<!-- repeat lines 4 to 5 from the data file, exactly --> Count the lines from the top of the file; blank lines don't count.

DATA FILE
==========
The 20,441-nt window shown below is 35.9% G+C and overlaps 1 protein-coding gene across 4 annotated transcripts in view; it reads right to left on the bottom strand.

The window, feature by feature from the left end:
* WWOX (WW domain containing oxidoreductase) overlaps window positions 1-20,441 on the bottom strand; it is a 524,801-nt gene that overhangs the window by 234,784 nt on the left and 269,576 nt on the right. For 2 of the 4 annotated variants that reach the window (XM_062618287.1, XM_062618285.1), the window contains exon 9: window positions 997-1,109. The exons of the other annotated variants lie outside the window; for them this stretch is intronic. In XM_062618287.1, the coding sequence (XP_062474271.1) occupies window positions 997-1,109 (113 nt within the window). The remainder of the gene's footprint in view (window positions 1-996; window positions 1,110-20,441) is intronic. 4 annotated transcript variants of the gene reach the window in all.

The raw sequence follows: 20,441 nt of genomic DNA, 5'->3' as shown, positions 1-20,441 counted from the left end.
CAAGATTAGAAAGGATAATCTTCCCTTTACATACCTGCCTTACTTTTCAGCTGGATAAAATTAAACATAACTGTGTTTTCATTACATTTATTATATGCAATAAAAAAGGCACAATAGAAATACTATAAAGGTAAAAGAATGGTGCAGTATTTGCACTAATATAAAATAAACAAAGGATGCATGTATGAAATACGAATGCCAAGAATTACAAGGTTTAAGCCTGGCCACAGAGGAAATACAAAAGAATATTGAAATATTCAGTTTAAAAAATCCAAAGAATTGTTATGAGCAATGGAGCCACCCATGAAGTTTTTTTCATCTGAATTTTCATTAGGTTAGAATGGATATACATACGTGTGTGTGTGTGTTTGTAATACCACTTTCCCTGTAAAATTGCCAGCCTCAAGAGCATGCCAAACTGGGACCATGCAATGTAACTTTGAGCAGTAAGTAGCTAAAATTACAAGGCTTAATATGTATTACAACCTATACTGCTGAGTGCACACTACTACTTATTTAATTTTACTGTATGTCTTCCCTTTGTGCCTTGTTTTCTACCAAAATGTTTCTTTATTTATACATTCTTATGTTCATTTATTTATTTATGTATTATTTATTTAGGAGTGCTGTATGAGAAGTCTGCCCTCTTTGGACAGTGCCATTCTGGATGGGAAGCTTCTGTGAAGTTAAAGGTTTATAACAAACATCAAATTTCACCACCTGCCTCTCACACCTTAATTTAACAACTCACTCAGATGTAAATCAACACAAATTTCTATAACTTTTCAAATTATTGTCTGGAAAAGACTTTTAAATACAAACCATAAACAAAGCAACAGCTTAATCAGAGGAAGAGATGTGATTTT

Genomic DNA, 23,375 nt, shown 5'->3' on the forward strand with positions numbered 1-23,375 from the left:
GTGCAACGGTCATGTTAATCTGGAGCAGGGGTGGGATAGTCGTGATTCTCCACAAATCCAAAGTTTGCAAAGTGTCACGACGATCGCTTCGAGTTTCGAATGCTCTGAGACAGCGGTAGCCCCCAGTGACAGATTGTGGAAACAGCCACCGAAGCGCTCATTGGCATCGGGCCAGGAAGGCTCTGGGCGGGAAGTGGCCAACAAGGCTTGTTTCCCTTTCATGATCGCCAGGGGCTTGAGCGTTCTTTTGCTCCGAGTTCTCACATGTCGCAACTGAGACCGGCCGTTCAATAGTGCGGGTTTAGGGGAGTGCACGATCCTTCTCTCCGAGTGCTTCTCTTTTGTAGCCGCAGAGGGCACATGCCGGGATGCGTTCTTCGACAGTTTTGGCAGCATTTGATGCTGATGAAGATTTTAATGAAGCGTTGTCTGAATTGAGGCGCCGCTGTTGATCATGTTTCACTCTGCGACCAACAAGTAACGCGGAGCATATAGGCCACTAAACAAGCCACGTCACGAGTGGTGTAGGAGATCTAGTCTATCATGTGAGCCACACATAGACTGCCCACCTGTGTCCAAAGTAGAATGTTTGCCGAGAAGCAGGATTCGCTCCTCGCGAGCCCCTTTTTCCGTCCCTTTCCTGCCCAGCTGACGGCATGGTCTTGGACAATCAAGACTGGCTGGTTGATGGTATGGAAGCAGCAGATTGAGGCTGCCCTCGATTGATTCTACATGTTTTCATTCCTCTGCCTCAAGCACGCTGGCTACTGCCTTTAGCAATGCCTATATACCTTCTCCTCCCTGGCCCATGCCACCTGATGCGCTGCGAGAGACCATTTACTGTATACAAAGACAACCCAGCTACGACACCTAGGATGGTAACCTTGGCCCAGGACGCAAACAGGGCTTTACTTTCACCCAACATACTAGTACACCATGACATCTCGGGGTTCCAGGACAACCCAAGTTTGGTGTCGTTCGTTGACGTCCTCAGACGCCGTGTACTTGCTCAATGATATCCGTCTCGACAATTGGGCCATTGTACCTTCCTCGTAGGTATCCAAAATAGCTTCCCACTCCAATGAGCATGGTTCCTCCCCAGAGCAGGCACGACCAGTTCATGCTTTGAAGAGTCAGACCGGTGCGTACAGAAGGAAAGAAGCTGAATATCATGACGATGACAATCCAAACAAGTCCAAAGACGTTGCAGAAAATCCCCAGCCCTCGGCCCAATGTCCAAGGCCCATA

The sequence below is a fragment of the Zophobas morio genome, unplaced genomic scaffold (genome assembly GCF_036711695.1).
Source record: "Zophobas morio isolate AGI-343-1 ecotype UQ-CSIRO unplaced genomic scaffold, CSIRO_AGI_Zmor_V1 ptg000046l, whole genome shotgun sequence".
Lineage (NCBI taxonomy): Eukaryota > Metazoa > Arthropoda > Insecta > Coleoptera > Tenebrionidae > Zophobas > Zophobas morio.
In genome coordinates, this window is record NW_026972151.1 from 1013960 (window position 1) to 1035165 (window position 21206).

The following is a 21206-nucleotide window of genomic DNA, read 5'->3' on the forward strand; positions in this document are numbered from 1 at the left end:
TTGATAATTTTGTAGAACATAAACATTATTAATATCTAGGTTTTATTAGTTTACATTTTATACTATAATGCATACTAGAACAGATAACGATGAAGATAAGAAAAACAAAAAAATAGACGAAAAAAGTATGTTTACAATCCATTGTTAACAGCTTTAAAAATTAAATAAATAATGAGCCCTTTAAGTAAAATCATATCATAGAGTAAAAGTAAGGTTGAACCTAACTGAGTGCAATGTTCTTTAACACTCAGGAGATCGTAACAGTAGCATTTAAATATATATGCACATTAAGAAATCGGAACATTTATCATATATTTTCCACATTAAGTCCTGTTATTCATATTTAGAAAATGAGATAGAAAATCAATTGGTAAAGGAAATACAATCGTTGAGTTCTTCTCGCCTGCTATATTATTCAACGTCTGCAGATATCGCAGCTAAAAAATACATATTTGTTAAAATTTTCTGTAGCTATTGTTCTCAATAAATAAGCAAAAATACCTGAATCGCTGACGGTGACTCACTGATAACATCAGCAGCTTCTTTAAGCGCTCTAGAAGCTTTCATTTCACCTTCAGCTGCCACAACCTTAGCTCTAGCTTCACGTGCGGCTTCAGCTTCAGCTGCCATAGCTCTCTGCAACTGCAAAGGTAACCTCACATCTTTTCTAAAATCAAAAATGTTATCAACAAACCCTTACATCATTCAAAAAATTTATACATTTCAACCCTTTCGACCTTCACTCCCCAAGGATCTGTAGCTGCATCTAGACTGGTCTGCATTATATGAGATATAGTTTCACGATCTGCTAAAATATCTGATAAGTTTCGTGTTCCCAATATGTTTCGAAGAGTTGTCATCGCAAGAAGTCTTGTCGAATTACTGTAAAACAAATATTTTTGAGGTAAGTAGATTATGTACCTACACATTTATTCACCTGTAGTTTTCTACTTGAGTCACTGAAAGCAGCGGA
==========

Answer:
The raw sequence follows: 20,441 nt of genomic DNA, 5'->3' as shown, positions 1-20,441 counted from the left end.
CAAGATTAGAAAGGATAATCTTCCCTTTACATACCTGCCTTACTTTTCAGCTGGATAAAATTAAACATAACTGTGTTTTCATTACATTTATTATATGCAATAAAAAAGGCACAATAGAAATACTATAAAGGTAAAAGAATGGTGCAGTATTTGCACTAATATAAAATAAACAAAGGATGCATGTATGAAATACGAATGCCAAGAATTACAAGGTTTAAGCCTGGCCACAGAGGAAATACAAAAGAATATTGAAATATTCAGTTTAAAAAATCCAAAGAATTGTTATGAGCAATGGAGCCACCCATGAAGTTTTTTTCATCTGAATTTTCATTAGGTTAGAATGGATATACATACGTGTGTGTGTGTGTTTGTAATACCACTTTCCCTGTAAAATTGCCAGCCTCAAGAGCATGCCAAACTGGGACCATGCAATGTAACTTTGAGCAGTAAGTAGCTAAAATTACAAGGCTTAATATGTATTACAACCTATACTGCTGAGTGCACACTACTACTTATTTAATTTTACTGTATGTCTTCCCTTTGTGCCTTGTTTTCTACCAAAATGTTTCTTTATTTATACATTCTTATGTTCATTTATTTATTTATGTATTATTTATTTAGGAGTGCTGTATGAGAAGTCTGCCCTCTTTGGACAGTGCCATTCTGGATGGGAAGCTTCTGTGAAGTTAAAGGTTTATAACAAACATCAAATTTCACCACCTGCCTCTCACACCTTAATTTAACAACTCACTCAGATGTAAATCAACACAAATTTCTATAACTTTTCAAATTATTGTCTGGAAAAGACTTTTAAATACAAACCATAAACAAAGCAACAGCTTAATCAGAGGAAGAGATGTGATTTT